migraine-associated vertigo

(redirected from vestibular migraine)

migraine-associated vertigo

An idiopathic condition characterised by dizziness and/or recurrent vertigo (DRV) linked to migraines, and which is one the most common causes of chronic DRV. It is more common in females (1.5–5:1 ratio) and is more common in families. Many patients do not have headaches, or have chronic nonspecific headaches that do not fit into the International Headache Society’s migraine classification. Atypical Meniere's disease is now regarded as a migrainous vertigo syndrome.

Cllinical findings
Chronic dizziness and dysequilibrium, episodic rotational vertigo, chronic daily headaches, migraine headaches, light sensitivity, poor visual acuity and other changes in vision, visual "snow", nausea and severe motion intolerance. Because many of the symptoms cannot be objectively tested, physical and neurologic examinations and neuroimaging are often normal.

Meniere's disease, vestibular neuritis, psychiatric disorders.
Segen's Medical Dictionary. © 2012 Farlex, Inc. All rights reserved.
References in periodicals archive ?
Dr Meighan's retirement was forced upon her due to a pituitary tumour which left her with chronic vestibular migraine and fatigue.
Of the group, 43 people had Meniere's disease, an inner ear disorder that can affect hearing and balance, 67 hVertigoad vestibular migraine that can cause vertigo but may not cause a headache, and seven had benign paroxysmal positional vertigo, one of the most common causes of vertigo, where a person's head movements trigger the episodes.
It is suggested that vestibular migraine could cause vertigo mimicking MD [20] and even autonomic nervous system dysfunction with syncope [21].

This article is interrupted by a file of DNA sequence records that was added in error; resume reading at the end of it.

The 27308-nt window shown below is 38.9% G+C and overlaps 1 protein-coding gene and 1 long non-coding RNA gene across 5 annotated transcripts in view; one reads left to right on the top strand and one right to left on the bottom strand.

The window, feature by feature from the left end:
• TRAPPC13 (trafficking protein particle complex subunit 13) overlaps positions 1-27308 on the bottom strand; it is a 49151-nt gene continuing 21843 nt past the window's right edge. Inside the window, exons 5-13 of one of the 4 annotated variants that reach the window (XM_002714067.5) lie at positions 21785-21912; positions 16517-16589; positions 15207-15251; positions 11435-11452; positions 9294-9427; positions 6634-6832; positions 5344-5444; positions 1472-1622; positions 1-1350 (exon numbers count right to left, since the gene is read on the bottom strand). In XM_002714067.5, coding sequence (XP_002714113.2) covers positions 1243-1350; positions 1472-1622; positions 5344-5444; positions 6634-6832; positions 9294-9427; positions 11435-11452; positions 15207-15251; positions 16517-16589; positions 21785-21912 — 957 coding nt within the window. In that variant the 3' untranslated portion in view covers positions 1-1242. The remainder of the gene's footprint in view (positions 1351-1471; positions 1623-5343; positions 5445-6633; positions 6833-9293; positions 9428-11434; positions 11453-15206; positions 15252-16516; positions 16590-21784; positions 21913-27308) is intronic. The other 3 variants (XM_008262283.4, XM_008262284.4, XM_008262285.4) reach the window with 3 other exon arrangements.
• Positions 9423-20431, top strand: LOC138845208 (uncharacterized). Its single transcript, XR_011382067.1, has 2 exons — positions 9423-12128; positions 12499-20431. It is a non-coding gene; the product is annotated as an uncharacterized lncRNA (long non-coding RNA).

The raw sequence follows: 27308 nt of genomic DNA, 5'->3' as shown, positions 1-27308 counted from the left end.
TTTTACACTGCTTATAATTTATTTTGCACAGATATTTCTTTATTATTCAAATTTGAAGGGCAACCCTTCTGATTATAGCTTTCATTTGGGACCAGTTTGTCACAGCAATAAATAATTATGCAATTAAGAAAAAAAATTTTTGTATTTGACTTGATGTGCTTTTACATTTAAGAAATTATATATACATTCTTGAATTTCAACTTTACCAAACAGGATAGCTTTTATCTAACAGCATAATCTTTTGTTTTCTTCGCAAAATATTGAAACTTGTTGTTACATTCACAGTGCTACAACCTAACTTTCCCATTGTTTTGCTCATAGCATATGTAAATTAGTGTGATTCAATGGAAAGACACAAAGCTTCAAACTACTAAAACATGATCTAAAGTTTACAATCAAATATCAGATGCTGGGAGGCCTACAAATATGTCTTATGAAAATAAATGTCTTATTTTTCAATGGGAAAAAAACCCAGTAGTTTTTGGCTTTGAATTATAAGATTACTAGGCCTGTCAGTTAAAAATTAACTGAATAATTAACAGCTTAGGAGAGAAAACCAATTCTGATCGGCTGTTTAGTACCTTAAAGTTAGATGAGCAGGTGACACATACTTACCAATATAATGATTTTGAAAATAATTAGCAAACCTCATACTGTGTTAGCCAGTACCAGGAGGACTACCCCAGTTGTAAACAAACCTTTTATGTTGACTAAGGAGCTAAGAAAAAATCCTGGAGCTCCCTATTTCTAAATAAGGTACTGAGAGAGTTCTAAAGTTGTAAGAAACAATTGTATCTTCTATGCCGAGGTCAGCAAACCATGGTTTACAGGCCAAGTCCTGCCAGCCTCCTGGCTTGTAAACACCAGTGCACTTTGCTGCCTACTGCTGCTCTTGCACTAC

The most common otoneurological dysfunctions in children and adolescents with dizziness are vestibular migraine and benign paroxysmal positional vertigo (BPPV).
Sun-Uk Lee, M.D., from the Seoul National University College of Medicine in South Korea, and colleagues compared headshaking nystagmus (HSN) in 35 patients with RSV-HSN to that recorded in randomly selected patients with compensated vestibular neuritis (VN), vestibular migraine (VM), and Meniere disease (MD).
These recurrent vertigo attacks and migraine association have been known for a long time, and in this clinical table called vestibular migraine (VM); vertiginous symptoms are heterogeneous feature, and are findings that indicate a vestibular problem (1-3).
Exclusion criteria were any kind of hearing damage, unilateral weakness >25% and directional preponderance >35% in the caloric test, and positive Meniere disease or vestibular migraine.
Vestibular migraine (VM) is one of the most common causes of episodic vertigo in adults, with a lifetime prevalence of 1% (1, 2).
The patients who had central-type vertigo, PBBV, and vestibular migraine were excluded from the study.
Recently, vestibular migraine (VM) was integrated as an independent entity in the appendix of the International Classification of Headache Disorders 3-beta (ICHD-3 beta, A1.6.5) [3].
Additionally, she now reported a new onset of periodic headaches that did not fulfill migraine or vestibular migraine criteria [13].
One-third of the patients also had vertigo with migraine, raising the possibility of vestibular migraine. However, we could not be definite whether it was a comorbid phenomenon, given the fact that both symptoms are very common in the general population.

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